Pulitzer Center Update

Daniella Zalcman's "Signs of Your Identity" Highlighted in New York Times Magazine

June 19, 2017|

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Valerie Ewenin attended Muskowekwan Indian Residential School (1965-1971).
Ewenin says, “I was brought up believing in the nature ways, burning sweetgrass, speaking Cree. And then I went to residential school, and all that was taken away from me. And then later on I forgot it, too, and that was even worse.” Image by Daniella Zalcman. Canada, 2015.

Valerie Ewenin attended Muskowekwan Indian Residential School (1965-1971).
Ewenin says, “I was brought up believing in the nature ways, burning sweetgrass, speaking Cree. And then I went to residential school, and all that was taken away from me. And then later on I forgot it, too, and that was even worse.” Image by Daniella Zalcman. Canada, 2015.

The New York Times Magazine’s monthly photography column highlighted the work of Pulitzer Center grantee Daniella Zalcman last week in an essay about photographing indigenous cultures from both an inside and outside perspective. The column, written by photographer Teju Cole and entitled “Getting Others Right,” compared Zalcman’s work on her project “Signs of Your Identity” to other portraiture, both historical and current, of Native Americans and indigenous people.

Cole examines the pitfalls of successful, but in hindsight problematic projects such as Edward S. Curtis’ “The North American Indian,” an exercise in staged, stagnant portraits that offered Native Americans only in their idealized “characters.” Cole questions if outsiders truly ever get other cultures right and if they should try at all. Cole offers the work of modern native photographers such as Brian Adams, Josué Rivas, and Camille Seaman, as well as Horace Poolaw who photographed in the same period as Curtis, as examples for why it works so well when people tell their own stories. A view that Zalcman shares, most recently at Pulitzer Center’s Gender Lens conference in panels on diversity and female photographers.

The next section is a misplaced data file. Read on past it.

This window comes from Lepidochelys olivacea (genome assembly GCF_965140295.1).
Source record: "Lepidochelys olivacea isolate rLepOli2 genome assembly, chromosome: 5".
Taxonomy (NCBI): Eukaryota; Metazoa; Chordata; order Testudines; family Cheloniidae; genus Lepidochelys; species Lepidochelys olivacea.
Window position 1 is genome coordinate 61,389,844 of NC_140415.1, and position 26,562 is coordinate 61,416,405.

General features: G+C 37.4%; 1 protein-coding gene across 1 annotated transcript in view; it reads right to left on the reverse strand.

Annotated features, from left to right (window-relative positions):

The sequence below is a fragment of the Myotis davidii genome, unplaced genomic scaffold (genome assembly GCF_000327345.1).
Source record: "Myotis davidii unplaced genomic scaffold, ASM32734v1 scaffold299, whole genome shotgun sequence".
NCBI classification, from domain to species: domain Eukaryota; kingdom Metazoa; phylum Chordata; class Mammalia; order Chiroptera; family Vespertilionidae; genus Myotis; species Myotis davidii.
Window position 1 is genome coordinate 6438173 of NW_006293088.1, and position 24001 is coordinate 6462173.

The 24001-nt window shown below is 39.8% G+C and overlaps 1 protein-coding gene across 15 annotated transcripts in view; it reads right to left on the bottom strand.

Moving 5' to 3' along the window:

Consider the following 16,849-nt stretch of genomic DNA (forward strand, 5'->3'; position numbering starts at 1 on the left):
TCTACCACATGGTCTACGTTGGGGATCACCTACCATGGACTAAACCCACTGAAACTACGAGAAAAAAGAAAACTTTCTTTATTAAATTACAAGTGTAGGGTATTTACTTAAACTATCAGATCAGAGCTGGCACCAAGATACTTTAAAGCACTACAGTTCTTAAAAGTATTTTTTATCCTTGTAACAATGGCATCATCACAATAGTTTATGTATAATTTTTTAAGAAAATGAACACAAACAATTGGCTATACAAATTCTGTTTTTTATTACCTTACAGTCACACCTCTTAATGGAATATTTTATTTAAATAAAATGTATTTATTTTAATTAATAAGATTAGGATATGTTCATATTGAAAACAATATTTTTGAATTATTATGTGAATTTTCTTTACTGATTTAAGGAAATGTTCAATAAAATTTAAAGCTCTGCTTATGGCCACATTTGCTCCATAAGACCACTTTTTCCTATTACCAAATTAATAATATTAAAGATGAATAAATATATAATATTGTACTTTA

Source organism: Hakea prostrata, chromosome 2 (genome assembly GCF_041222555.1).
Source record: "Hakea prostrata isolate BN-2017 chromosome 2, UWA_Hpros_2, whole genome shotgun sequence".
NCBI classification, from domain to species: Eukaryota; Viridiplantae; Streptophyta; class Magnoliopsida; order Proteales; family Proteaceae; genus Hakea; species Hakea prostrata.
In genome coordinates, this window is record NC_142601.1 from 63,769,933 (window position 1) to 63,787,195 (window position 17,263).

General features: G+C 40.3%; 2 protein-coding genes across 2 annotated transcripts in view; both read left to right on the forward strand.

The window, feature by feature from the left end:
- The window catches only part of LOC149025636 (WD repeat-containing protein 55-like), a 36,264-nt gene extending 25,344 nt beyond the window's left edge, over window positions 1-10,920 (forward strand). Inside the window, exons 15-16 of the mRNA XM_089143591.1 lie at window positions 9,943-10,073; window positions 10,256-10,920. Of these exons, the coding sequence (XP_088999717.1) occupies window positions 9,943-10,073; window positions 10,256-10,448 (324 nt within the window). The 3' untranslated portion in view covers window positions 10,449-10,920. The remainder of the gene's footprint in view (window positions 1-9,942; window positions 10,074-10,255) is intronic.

Cole lands on Zalcman’s work as an effort in proving both effective and non-effective ways to photograph indigenous cultures. Zalcman’s first batch of images depicted indigenous substance abuse and high HIV rates was an exercise in the latter, one that “risked further stigmatizing the community.” When she came back to try again, Zalcman decided to focus on survivors of Canada’s Indian Residential Schools, using double exposure to “focus on individual experience” and their memories.

“Looking at the doubled images, you imagine that the mind of the person pictured is literally occupied by space on which it is overlaid: the decrepit school buildings, the grass where a demolished school once stood. But you also sense that this could be you, that these images are not a report on tribal peculiarities but on the workings of human memory. Uncertain about her right to shape the story, Zalcman lets the subjects speak for themselves. This hesitancy is productive: She manages to accomplish quietly forceful reportage from material that could easily have been sensationalized.”

Cole emphasizes that photographers “prioritize justice over freedom” when they are telling stories that aren’t theirs. He says “it is not about taking something that belongs to someone else and making it serve you but rather about recognizing that history is brutal and unfinished and finding some way, within that recognition, to serve the dispossessed.”